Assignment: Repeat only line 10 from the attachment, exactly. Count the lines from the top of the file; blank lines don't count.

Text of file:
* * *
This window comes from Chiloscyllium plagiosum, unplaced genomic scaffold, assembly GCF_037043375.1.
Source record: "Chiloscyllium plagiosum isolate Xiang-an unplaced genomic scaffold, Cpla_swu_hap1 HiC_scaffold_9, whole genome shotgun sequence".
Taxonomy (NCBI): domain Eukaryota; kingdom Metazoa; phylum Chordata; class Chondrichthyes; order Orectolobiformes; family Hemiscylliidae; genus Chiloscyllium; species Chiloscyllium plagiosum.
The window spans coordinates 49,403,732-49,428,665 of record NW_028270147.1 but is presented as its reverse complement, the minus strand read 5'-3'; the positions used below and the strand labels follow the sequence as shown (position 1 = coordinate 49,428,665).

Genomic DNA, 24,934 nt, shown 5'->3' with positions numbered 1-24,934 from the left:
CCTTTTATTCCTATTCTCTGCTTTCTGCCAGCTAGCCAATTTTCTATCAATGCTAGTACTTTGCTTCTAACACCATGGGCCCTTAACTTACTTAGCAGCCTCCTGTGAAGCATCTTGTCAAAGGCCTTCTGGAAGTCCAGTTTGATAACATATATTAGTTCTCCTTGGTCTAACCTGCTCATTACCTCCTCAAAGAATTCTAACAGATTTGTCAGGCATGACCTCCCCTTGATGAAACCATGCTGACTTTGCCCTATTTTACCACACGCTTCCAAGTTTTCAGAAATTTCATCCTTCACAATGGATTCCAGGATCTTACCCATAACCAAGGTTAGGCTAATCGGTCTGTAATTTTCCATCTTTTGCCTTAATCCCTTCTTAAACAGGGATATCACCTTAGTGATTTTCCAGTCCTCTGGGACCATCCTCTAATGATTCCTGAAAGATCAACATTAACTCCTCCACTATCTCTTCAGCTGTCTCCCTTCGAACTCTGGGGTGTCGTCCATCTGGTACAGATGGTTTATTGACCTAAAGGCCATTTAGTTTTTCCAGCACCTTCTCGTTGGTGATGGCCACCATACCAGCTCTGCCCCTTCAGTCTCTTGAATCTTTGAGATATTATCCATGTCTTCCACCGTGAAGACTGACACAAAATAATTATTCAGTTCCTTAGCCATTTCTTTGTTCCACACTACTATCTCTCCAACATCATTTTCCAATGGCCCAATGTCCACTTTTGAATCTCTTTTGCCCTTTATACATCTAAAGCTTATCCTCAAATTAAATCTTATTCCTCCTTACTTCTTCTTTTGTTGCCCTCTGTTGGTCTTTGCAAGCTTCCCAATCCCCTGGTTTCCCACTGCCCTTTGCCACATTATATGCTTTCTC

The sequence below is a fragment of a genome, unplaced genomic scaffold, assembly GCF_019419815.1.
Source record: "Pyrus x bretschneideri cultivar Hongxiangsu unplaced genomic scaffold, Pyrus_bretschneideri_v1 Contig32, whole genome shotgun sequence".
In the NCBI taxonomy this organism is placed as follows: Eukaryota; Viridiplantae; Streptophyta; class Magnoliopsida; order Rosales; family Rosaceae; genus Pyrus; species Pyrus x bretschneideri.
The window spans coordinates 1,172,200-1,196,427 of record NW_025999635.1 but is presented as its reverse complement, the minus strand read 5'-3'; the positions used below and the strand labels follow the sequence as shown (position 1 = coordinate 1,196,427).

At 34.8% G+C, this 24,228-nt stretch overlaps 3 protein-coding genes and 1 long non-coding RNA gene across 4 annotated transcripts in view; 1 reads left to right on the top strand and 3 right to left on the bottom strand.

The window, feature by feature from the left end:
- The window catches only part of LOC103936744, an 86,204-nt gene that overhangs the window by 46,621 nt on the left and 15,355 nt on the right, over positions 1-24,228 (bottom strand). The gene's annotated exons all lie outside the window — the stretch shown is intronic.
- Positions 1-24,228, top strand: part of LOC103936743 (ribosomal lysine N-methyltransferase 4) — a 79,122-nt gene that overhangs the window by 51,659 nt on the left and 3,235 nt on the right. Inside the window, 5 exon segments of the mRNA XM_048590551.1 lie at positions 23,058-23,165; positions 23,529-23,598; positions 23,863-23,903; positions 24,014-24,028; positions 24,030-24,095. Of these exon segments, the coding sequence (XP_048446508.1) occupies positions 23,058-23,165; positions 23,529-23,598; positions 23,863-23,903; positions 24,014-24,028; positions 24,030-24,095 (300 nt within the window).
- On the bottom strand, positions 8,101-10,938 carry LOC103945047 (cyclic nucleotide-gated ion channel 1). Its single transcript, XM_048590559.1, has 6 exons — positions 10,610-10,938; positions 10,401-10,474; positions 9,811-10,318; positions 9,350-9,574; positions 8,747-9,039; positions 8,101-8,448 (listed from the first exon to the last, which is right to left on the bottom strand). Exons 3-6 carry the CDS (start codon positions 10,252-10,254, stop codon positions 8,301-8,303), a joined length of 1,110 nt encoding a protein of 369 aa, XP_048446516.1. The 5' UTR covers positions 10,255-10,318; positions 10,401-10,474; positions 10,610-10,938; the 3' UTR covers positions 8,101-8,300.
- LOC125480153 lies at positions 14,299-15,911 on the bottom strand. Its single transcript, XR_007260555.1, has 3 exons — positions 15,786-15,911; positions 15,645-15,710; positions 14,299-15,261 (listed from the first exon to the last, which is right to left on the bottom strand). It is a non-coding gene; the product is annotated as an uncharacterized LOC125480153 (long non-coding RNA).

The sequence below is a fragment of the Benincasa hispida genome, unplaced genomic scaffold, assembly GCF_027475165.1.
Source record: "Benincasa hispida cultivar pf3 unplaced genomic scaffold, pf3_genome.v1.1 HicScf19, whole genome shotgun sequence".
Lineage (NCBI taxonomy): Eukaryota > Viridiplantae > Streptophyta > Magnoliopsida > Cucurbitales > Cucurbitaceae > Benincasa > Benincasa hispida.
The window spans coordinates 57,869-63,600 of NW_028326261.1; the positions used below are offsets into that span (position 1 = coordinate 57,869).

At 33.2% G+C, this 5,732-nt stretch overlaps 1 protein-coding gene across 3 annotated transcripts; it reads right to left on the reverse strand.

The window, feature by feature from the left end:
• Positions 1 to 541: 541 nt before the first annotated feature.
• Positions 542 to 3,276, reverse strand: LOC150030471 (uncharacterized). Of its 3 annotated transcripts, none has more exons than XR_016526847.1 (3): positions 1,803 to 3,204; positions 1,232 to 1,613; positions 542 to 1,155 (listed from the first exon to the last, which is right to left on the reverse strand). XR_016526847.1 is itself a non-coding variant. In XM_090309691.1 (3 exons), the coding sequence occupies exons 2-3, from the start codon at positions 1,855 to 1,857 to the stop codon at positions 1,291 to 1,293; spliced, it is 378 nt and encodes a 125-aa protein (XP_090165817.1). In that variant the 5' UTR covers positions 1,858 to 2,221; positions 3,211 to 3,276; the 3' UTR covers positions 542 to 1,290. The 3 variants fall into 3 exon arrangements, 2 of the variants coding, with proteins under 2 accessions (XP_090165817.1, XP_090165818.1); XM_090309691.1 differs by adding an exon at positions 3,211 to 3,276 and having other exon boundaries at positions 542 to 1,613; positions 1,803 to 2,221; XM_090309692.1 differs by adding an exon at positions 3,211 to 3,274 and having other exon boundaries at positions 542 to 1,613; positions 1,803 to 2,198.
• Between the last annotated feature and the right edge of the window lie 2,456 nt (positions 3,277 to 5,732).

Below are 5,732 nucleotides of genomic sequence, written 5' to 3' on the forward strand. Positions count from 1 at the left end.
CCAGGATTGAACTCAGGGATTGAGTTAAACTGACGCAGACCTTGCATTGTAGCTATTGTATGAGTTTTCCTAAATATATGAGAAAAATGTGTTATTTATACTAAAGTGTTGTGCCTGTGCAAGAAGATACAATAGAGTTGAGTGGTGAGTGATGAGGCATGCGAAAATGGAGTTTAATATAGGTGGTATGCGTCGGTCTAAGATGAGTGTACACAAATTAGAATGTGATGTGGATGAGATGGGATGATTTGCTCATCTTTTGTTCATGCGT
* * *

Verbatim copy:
The window spans coordinates 1,172,200-1,196,427 of record NW_025999635.1 but is presented as its reverse complement, the minus strand read 5'-3'; the positions used below and the strand labels follow the sequence as shown (position 1 = coordinate 1,196,427).